Election night. An election to trump all other modern elections. What a night! Eerily like the “Election Night” skit on SNL, I found myself writhing with the notion of a clown leading us plebians for the next—at least 4 years!—into an abyss.
The worst part? Until Tuesday night, polls showed Clinton with a comfortable lead. Day after day, refresh after refresh, Nate Silver and his celebrated “Five Thirty-Eight” consoled us with a consistent Clinton advantage narrative.
Then there was the media echo chamber—from both camps—reminded us the “stakes are high.”
The Brookings Institution called it “the most important election since 1932“, citing danger to healthcare, social security, the court system, and the environment. And the truth is: duck-billed Donnie’s presidential win endangers all of these programs and existential concerns (i.e., climate change).
These are indeed distressing and uncertain times.
But we can be certain about one thing: how little control we have over our own lives. We can almost feel freedom slipping through our grasp, laughing at the whimsically dated concept of personal responsibility.
Consider the “working class” people NPR reporters spoke to in Goshen, Indiana. A man named Randy Leinback spoke for many in his small town when he called upon our President-elect to fast-track more pipeline, fund more fracking, and “expand on offshore oil drilling and keeping the oil flowing to keep the gas prices low.”
By the looks of things, Leinback and his cohort need low gas prices to sell RVs. They depend on government to ease up on regulations related to RVs and rely on the oil and RV industries to bolster Goshen Indiana’s part in the decimation of our biosphere.
Farther north in Flint, Michigan, people living there subsist on government-provided bottled water. Keep in mind that this is 2 years after the city switched its water supply from Detroit’s treated water to its own polluted river. By now we know the tune. City administrators failed to prevent lead from leaching into the new water source. And even after realizing the problem, they obfuscated its severity for months.
The only recourse people in Goshen, Indiana, and Flint, Michigan have in determining their well-being is through the casting of their vote in elections. These people can no more choose the course of their lives than can prisoners choose their sentencing.
The grand irony in this stripping of autonomy involves the fact that in neither case, do people demand liberty from the paternal whim of government or industry. Instead, they demand more services and better programs.
Like most of us, they become bears who’ve grown too comfortable with park visitors’ scattering of picnic scraps. They have lost—and are denied—their innate ability to care for self and neighbor.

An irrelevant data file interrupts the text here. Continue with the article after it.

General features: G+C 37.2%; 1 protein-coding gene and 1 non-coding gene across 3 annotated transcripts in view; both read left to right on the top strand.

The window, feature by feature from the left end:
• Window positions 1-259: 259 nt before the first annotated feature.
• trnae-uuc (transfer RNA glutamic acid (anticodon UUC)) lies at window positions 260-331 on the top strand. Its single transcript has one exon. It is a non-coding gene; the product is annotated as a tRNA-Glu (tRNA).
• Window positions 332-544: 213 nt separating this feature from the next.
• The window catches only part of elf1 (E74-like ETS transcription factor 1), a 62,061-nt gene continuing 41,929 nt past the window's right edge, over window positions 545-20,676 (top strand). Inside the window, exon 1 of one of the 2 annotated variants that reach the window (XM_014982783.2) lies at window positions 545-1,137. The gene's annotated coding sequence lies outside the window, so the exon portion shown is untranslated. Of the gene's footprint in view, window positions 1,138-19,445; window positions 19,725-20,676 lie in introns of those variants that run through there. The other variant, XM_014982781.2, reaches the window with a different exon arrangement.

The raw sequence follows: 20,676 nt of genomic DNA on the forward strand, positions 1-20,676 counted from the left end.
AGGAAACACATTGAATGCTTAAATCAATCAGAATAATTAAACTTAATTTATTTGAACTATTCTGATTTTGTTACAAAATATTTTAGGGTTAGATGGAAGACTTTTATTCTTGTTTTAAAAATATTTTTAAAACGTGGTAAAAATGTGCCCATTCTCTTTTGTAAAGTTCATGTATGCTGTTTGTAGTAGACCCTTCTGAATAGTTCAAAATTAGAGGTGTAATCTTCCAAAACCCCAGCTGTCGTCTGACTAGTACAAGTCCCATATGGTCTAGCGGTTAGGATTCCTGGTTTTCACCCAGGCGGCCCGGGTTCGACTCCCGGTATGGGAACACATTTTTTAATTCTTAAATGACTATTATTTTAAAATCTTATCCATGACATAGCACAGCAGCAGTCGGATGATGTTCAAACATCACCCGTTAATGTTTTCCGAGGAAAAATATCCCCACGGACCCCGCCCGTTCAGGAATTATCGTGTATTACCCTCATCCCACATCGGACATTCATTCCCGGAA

And each of these analyses lends some truth to our understanding of what happened that fateful night. Yes, it’s likely some white males were angry about their situations. Plus, others may have been feeling “left out” or “condescended” by Washington and the “urban elite.”
Yet beneath the surface of people’s ready explanations for why they voted in Trump lay unconscious desires for agency and control over their lives. If you were a “true American”, an aspiring “rugged individual”, you too would resent having to accept social security checks and Medicare services.
And what about the 42% who didn’t vote? It’s evident voter suppression played a role in this and other elections. But 42%? How many of these have suffocated under the weight of learned helplessness? How many have been robbed of the chance to better their situation using their own knowledge and skill only to discover that government and industry stood in the way?
Those of us who haven’t yet succumbed to helplessness most often call for better products or services rather than freedom from servitude to them.
We demand more schools instead of libraries from which we can learn according to our own motivations. We call for widened highways instead of the ability to walk from place to place using our own power. We expect wifi everywhere instead of common spaces in which to interact with and learn from one another.
But there’s good news! It doesn’t have to be this way.
We can forge ahead in a more satisfying direction. A direction that distinguishes, as Ivan Illich said, “the environment as commons from the environment as resource.” It is upon these commons that we can embark on a “great reskilling“, one that reinvigorates the natural inter-dependency among self-determined people.
This vision mostly requires supporting and broadening practices taking place in niches throughout our modern world.
For example, a few of us know how to build structures with little more than hand tools, natural supplies, and human power. Others of us know how to biodynamically farm. Or to fix up bicycles. Still others practice foraging, harvesting, storing and preserving food. Their friends have honed the craft of cooking and baking. Or of making music and clothing.
With these skilled folks’ guidance, we can pry open the gates of professionalism and teach each other vital skills. To bolster this skills sharing, local governments can foster the conditions of conviviality.
That is, governments can help set up tool libraries from which anyone could borrow implements for small-scale farming, cloth spinning, or construction. Governments can zone land uses to accommodate bike co-ops (where people learn how to repair and maintain bikes) and community gardens (where people learn how to garden). They can also purchase and provide housing used for communal daycare and retail space for knowledge exchanges.
The greatest kindness a government can bestow upon its diverse people would be to grant them control over their fleeting lives.
So instead of channeling our energy around “getting out the vote”, let’s ask our governments to help us lead vernacular, self-determined lifestyles. A true empowerment of, by, and for the people.